Dementia causes abnormal changes in the brain that impairs memory and cognitive abilities. It affects judgment, behaviors, and feelings and may cause the brain to misinterpret or distort sensual input. Hallucinations happen at the later stages and are more apparent in Parkinson’s dementia and Lewy Body.
The distorted or misinterpreted inputs are what form hallucinations. If your loved one hallucinates, understand that their brains cannot see the same reality as you. They see a different reality, and that is real to them. They may see things or people that are not there; they may hear or feel something that you don’t. Either way, they may benefit from memory care programs. The most important thing is to validate their experience and keep them safe. Here are other ways to handle dementia hallucinations in your loved one.
Stay Calm and Do Not Contradict
What your loved one is seeing or hearing is real to them. They cannot understand from your logical point of view because of how their brains have been affected. They may not even find the right words to describe what they see accurately. The best thing for you to do is meet them where they are. Stay calm and respond to their experience and emotions rather than hallucinations. When you take them seriously, it helps them feel safe. The last thing you would want is for them to think that you don’t care about them.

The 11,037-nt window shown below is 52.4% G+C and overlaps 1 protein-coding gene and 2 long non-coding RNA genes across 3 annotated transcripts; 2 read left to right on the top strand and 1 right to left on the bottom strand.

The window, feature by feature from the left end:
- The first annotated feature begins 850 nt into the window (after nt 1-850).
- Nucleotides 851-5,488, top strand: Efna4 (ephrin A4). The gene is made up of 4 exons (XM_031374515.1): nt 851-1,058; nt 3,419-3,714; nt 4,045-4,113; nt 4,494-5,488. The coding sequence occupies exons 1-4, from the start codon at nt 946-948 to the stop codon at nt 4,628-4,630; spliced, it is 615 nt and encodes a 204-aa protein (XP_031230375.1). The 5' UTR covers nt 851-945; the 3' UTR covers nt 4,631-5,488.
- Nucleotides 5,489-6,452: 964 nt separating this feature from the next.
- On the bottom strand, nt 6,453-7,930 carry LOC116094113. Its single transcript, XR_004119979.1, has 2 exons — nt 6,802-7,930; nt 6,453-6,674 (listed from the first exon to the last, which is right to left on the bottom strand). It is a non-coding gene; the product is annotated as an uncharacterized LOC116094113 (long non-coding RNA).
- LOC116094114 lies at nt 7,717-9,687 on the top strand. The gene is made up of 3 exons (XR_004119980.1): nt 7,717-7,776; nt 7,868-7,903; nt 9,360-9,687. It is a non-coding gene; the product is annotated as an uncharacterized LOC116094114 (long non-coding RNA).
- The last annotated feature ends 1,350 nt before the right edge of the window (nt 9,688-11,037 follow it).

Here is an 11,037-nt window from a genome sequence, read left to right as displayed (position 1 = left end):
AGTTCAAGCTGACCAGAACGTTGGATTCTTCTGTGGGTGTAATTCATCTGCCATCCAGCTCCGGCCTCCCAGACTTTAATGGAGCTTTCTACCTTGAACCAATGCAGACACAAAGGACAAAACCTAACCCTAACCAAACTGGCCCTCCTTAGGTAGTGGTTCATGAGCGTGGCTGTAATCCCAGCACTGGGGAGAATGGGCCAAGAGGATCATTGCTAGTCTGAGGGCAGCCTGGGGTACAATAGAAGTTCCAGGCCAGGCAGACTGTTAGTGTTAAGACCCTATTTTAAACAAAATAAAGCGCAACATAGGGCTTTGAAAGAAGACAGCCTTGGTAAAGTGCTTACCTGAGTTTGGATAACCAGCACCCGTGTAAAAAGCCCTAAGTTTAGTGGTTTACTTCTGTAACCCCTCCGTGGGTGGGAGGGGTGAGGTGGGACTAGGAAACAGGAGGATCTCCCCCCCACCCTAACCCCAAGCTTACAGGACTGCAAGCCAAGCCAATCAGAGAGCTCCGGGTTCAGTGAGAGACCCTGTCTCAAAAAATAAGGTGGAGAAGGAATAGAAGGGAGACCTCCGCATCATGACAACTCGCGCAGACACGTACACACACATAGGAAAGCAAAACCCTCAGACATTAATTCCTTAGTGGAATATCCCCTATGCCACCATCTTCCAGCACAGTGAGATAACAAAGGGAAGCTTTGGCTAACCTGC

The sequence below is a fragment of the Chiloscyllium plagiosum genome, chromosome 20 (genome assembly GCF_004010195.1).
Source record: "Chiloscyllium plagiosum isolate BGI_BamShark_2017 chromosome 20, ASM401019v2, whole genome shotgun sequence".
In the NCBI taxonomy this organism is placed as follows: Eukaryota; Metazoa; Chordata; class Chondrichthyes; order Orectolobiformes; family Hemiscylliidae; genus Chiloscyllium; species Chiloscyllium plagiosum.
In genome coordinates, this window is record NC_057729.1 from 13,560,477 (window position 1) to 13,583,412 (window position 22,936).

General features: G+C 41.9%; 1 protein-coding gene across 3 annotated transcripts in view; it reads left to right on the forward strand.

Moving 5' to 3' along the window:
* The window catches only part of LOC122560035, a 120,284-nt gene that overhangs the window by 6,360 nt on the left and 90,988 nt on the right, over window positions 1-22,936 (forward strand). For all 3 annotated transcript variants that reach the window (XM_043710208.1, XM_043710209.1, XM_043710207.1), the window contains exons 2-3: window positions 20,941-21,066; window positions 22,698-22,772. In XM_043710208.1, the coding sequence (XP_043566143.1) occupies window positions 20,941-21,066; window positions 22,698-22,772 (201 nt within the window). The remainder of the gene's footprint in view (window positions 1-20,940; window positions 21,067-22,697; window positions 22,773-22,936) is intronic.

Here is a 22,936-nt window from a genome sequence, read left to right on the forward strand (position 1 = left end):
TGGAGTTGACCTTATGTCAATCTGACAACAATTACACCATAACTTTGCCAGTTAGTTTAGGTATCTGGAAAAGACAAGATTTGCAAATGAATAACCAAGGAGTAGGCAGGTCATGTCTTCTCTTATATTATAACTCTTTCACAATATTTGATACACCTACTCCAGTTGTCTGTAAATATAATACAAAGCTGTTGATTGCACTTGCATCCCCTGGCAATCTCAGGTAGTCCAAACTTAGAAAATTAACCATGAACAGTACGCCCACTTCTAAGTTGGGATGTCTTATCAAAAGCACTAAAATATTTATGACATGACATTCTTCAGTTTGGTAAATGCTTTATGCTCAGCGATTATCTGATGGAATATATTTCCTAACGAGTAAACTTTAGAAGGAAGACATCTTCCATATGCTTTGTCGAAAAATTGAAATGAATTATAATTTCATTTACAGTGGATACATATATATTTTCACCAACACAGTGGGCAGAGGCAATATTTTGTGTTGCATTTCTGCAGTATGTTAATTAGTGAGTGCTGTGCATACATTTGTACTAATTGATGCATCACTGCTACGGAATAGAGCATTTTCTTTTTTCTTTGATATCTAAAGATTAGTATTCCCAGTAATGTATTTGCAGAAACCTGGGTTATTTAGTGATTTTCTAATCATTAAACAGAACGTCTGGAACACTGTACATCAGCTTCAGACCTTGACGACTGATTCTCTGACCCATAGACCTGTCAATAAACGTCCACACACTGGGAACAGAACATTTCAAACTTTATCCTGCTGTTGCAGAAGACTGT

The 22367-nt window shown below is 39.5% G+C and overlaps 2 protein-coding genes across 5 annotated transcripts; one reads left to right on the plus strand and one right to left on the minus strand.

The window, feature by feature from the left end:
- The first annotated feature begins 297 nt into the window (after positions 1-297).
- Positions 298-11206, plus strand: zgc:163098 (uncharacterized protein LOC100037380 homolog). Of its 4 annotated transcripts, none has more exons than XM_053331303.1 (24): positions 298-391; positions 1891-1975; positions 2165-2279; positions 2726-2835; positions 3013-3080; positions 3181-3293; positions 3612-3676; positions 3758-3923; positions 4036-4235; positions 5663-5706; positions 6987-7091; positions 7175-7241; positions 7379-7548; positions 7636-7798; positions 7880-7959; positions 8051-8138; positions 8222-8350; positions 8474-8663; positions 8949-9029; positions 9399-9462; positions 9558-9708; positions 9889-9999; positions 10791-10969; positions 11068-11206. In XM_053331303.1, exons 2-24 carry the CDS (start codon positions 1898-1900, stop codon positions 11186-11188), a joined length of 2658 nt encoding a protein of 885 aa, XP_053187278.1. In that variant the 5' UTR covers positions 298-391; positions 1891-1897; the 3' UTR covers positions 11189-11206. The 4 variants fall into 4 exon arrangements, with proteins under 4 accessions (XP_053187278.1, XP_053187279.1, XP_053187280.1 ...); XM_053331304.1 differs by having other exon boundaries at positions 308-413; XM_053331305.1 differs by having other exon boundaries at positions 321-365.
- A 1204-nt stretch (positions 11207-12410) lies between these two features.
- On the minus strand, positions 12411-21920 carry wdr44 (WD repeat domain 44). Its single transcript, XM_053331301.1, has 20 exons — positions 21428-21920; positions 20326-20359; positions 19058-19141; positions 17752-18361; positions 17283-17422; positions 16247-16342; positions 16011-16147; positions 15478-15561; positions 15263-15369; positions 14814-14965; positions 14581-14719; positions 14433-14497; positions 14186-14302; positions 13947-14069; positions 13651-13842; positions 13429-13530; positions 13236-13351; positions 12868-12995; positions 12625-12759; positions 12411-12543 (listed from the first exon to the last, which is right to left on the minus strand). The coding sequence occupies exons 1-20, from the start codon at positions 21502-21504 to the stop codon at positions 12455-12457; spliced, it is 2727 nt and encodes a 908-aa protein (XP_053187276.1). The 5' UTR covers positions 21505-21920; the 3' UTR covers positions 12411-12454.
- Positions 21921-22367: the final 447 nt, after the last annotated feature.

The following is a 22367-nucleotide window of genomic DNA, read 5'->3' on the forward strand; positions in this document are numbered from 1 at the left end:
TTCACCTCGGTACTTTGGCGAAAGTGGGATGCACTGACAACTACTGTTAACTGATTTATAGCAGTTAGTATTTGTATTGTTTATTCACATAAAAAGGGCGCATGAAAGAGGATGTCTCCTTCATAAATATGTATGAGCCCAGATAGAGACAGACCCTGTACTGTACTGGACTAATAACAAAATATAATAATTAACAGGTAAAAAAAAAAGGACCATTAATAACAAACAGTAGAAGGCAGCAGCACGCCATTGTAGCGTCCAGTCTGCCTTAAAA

Instead of contradicting or arguing, redirect and distract your loved one’s attention to you or something else in the room. Try asking them about their favorite song, take a stroll, do a puzzle or offer their favorite snack.
Determine If Your Loved One is Distressed
Hallucinations can trigger emotions in your loved one. They may feel happy, sad, or even scared. Depending on how they think, determine if it is causing your loved one distress. If it is a pleasant experience, let them enjoy it. If it is upsetting them or causing them to take unsafe actions, you must redirect them to safety.
Look around for possible environmental triggers such as background noises or visual stimulation that their brains are misinterpreting. Reflections, mirrors, or shadowy corners may be a source of confusion and fear for your loved one. In such cases, remove the triggers and reassure your loved one. Hug or gently pat your loved one to provide assurance and speak to them in a calm and supportive manner.
Look for Possible Causes
Frequent hallucinations may be a result of an underlying issue. Shifts in routine, a specific time, or a physical need may trigger hallucinations. Tracking activities in a dementia diary might be helpful to figure out patterns and help avoid those situations that trigger hallucinations.
Medical issues like urinary tract infections, infections, dehydration, and brain injury can also cause hallucinations. They may even be having problems with their vision or hearing. Speak with their doctor about it.
Above all, get help when it is needed. Your loved one may benefit by living in an assisted living community that can provide quality memory care.